As soon as we found out we were having a boy, I knew our interfaith childrearing was going to start fast and early. The bris (or brit milah), customarily performed on the 8th day of life, was going to force our hands with its timetable. We knew we wanted to make sure it happened, but neither of us knew exactly what would be required. Early on, we talked to one of the rabbis at the synagogue we had become most comfortable with and were attending regularly. She seemed pleased that we wanted to have one, and didn’t break stride when we pointed out that I am not Jewish, assuring us the text could be adapted for non-Jewish parents and grandparents. We were encouraged, and BWB set out to find a mohel.

On the recommendation of the rabbi, my husband contacted a very nice gentleman and explained to him our situation. The mohel said he was fine with our intention to have both a bris and a baptism, but it did mean he wanted a rabbi present and fully informed. No problem, we thought, as we had already covered that with the rabbi. This, however, is where things got strained. Suffice it to say, the rabbi did not ever actually come out and say she actively would not attend, but she did make it clear she was… unable to do so for unclear reasons. We found ourselves in the hospital with a baby, a mohel, and no rabbi.

Our priest (the one from the church I stumbled into in March) came to visit us in the hospital. I mentioned that we were having trouble and that I was worried because BWB was taking it pretty hard. He had started talking glumly about just having it done by a doctor before we were discharged, and none of us were happy about that option. Our priest told us she would work on it and get back to us. A few days later, she gave us a name and told us she’d see us at the ceremony.

God does indeed move in mysterious ways. The rabbi that we were put in contact with is amazing. He said his congregation is about fifty percent intermarried and that he wasn’t concerned about the baptism at all. “We did it first, after all! It’s just another ancient welcoming ceremony.” He called me because he wanted to make sure I was okay with everything and to answer any questions, and I felt so listened to, so supported, and most importantly so included.

The day of the ceremony, I was a little bit of a wreck. It was in our living room, which meant I needed to get the house clean enough for guests. (It was passable, and nobody said anything.) I didn’t get the challah out of the freezer early enough to have it baked in time, but there were kosher hors d’oeuvres (even though nobody really ate them). Mostly, I was trying to keep myself busy and not think about the fact that some stranger was going to come into the house and wield a scalpel at my son’s most tender parts.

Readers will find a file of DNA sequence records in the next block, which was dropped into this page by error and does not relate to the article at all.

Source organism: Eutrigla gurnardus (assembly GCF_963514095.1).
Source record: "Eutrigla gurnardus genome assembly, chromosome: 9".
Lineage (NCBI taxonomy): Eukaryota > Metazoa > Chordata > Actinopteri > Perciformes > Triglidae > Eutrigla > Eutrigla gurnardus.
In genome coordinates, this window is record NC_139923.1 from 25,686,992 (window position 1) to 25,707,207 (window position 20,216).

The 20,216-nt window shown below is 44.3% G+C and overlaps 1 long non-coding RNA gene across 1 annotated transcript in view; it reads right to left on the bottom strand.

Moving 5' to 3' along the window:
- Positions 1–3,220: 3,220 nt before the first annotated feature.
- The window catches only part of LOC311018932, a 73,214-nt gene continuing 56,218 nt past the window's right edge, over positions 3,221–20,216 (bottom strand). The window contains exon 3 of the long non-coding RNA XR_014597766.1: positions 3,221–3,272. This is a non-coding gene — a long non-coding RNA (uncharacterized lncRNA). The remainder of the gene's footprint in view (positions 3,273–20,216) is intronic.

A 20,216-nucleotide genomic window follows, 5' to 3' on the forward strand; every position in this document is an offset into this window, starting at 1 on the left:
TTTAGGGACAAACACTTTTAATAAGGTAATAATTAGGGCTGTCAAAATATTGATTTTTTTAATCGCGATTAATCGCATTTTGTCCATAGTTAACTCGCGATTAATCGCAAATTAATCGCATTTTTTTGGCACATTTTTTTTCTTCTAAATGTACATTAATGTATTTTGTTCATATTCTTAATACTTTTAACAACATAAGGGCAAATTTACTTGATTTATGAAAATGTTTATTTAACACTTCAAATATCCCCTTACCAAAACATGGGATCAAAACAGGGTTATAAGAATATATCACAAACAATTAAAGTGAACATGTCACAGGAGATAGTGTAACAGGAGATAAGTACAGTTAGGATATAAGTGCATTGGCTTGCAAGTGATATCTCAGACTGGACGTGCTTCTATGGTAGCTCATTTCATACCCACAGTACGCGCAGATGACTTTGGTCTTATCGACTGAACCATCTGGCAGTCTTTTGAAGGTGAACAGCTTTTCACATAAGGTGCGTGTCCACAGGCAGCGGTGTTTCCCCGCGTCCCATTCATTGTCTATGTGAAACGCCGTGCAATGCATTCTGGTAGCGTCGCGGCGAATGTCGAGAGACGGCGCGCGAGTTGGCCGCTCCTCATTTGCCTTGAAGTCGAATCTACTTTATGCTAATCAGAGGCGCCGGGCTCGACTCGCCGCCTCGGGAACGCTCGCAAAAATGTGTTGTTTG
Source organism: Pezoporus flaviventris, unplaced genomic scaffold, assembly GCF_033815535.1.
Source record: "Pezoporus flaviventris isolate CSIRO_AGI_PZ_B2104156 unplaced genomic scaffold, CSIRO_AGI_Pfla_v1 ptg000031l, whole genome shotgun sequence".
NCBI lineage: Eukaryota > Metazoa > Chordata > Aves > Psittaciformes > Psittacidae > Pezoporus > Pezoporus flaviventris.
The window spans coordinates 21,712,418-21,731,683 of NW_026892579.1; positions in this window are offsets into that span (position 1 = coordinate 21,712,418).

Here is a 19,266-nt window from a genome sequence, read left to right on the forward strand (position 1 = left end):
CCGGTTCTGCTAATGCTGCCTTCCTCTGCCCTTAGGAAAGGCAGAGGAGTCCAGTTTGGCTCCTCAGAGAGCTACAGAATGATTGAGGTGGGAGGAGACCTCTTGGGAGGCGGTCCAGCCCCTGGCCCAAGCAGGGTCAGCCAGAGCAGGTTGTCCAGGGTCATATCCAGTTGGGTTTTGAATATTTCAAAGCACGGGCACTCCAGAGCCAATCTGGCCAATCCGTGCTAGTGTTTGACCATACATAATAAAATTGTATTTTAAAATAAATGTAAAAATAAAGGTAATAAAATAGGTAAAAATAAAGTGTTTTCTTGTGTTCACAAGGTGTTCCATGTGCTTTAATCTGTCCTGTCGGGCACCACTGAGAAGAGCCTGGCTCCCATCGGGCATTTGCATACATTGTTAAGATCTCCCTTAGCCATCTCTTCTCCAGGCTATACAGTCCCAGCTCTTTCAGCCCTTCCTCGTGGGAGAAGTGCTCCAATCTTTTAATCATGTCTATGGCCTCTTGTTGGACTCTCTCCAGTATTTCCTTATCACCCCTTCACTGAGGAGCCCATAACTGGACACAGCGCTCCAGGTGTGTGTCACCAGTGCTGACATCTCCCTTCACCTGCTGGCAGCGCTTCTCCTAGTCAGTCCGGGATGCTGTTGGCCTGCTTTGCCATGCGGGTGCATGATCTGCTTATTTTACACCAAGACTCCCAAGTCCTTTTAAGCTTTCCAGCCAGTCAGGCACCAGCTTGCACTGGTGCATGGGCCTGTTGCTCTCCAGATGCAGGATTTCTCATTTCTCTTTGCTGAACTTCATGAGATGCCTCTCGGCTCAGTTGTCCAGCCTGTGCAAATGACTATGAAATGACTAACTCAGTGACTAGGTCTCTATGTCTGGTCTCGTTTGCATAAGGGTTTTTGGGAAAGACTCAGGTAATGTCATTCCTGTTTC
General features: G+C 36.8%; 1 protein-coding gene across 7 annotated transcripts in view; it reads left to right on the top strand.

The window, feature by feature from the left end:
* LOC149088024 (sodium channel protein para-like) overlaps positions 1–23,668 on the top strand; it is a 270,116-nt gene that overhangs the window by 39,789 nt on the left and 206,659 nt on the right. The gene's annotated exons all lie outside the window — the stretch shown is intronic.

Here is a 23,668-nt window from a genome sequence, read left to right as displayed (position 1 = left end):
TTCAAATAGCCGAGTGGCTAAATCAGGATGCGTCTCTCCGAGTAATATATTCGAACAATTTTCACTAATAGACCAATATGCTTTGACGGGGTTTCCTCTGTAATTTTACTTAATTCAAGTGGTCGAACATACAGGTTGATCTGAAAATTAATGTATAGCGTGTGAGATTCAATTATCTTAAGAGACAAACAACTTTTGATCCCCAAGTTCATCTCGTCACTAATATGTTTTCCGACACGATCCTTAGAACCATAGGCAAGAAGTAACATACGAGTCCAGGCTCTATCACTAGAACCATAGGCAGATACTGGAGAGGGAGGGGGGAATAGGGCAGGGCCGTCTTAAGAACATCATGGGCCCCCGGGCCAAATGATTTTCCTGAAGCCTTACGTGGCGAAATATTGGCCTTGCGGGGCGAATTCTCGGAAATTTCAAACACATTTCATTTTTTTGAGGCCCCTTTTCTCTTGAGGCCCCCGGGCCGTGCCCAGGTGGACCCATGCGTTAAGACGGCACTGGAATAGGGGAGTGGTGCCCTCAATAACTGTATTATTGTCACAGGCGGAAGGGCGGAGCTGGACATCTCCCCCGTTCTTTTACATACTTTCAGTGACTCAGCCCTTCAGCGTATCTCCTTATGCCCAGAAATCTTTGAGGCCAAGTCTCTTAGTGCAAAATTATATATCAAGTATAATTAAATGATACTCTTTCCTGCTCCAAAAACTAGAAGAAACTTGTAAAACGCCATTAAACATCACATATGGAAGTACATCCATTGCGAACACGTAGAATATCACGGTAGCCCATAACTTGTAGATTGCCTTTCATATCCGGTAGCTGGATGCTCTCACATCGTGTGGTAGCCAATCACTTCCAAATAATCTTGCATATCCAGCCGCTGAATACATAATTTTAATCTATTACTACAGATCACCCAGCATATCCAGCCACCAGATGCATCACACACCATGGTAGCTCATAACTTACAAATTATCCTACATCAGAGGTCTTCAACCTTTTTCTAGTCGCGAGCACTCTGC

In attendance that day were the rabbi and mohel (obviously), my priest and her partner, and one of my dearest friends. My family had come in when the baby was born but wasn’t able to stay for a full week, and his parents had been unable to travel. Not to be bested by the difficulty, we set up Skype on one of the iPads and his mom and dad were able to be the proud grandparents at their grandson’s bris thanks to the fact that we are living in the future. The ceremony itself was lovely and had no awkward moments of pseudo-“inclusive” language that felt rammed in where it shouldn’t be, which I appreciated. When the mohel stepped up to do his part, he spoke about how it was the duty of every father to see his son circumcised, and that there was some kind of loophole made to allow someone trained to do it so that the father didn’t have to do it himself. (I’m a little hazy on the details; I was nervous about the cutting about to happen.) So then he says, “But here we have a strange situation, because BWB is a doctor, and therefore is qualified to circumcise his own son. So, BWB and I have talked about it, and he will be doing the circumcision.” I did not appreciate this joke, and chuckled nervously.

It quickly became apparent that he was not, in fact, kidding, and my husband had every intention of taking a scalpel to our son. Suddenly, the prospect of a stranger cutting my son’s genitals seemed not so bad by comparison. (Sorry, honey. We don’t operate on family members for a reason!) My stress level increased, easing somewhat only after I realized that the mohel was doing all of the difficult set-up part, leaving BWB with the relatively easy task of the actual cut. I had been told I could step out of the room, but I stayed. I think the wine helped the little guy, because other than two soul-piercing, anguished screams (I may be overstating this a tiny bit), the baby was a trooper. His mom was a wreck, but they gave him back to me very quickly and that made things better for both of us. (Mostly me.)

Even though we had a tiny crowd, I felt surrounded by love and welcomed. I’m hoping the baby could feel it, too. When the rabbi and I talked about the bris prior to the ceremony, he emphasized that this ceremony is all about recognizing a baby and his family as part of the community. He made it explicit that he included me in that welcome, wholeheartedly and without reservation. I appreciate that enormously, and know that it is remarkable for us to have found someone as generous in spirit as he is. This welcome into the community is why it has been so important to us to make sure he has a bris and baptism. We are fully committed to raising our child with the help and support of both of his communities, and are so grateful and blessed to have found two communities willing to help us do so.

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